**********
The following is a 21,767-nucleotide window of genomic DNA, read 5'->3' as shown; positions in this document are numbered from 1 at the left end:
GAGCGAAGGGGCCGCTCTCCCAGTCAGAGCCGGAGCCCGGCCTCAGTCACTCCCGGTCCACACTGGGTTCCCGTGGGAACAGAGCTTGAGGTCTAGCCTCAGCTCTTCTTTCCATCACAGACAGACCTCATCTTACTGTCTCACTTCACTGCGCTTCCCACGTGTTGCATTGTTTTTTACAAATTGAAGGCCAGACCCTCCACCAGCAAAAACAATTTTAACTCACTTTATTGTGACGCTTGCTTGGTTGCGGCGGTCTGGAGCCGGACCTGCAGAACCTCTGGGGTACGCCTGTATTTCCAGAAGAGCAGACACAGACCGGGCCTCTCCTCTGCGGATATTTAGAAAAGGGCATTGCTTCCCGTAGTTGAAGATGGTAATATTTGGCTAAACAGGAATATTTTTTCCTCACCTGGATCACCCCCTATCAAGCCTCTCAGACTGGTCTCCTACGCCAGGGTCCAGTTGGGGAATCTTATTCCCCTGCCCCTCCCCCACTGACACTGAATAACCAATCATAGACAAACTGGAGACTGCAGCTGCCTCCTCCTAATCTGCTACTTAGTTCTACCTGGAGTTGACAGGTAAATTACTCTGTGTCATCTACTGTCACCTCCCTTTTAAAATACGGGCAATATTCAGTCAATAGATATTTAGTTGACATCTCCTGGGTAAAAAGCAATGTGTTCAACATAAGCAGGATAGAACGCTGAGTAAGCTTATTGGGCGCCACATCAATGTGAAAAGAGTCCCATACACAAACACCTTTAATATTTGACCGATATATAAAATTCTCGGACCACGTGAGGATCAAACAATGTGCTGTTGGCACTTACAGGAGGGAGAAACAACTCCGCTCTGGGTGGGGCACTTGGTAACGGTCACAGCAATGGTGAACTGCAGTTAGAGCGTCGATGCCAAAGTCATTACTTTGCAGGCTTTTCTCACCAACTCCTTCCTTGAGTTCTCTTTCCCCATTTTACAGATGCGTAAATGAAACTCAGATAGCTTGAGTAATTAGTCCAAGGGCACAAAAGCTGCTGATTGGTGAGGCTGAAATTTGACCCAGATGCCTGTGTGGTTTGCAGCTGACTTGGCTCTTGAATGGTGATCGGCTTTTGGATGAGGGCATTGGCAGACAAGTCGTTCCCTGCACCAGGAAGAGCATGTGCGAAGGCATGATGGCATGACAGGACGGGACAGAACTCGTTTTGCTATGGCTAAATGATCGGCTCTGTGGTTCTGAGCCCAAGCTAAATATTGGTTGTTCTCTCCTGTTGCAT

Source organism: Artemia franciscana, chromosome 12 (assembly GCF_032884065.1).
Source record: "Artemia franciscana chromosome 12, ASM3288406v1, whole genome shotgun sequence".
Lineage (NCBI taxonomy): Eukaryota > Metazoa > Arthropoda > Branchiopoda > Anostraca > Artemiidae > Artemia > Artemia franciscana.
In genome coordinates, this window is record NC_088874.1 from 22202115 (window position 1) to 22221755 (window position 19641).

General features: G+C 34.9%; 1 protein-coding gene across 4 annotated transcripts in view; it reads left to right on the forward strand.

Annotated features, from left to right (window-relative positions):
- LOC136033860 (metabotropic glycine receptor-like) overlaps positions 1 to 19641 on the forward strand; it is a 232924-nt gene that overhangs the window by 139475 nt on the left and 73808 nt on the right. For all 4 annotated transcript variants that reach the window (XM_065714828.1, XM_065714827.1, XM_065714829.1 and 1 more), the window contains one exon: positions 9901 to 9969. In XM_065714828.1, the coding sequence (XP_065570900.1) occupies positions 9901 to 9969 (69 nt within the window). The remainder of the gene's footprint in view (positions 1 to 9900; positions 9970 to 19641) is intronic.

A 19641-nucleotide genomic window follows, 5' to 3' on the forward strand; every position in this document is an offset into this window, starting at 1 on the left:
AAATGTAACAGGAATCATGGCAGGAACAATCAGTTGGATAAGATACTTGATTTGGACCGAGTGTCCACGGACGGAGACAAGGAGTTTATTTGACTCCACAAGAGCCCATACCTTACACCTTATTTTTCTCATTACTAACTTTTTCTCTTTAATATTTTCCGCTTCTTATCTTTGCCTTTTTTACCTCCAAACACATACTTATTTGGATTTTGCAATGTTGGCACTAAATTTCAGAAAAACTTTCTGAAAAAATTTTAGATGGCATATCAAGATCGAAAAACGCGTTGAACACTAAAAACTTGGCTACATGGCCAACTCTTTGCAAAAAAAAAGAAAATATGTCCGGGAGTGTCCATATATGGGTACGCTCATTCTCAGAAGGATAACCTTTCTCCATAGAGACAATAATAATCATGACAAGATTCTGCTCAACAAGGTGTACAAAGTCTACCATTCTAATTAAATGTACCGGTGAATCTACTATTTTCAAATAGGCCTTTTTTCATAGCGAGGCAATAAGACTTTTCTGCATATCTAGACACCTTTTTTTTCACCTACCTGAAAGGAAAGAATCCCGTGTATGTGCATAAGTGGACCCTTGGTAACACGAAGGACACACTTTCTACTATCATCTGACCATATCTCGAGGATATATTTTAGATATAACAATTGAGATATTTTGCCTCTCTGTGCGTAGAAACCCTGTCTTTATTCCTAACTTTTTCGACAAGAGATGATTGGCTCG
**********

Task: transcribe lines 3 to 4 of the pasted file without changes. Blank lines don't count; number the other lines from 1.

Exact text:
Source organism: Artemia franciscana, chromosome 12 (assembly GCF_032884065.1).
Source record: "Artemia franciscana chromosome 12, ASM3288406v1, whole genome shotgun sequence".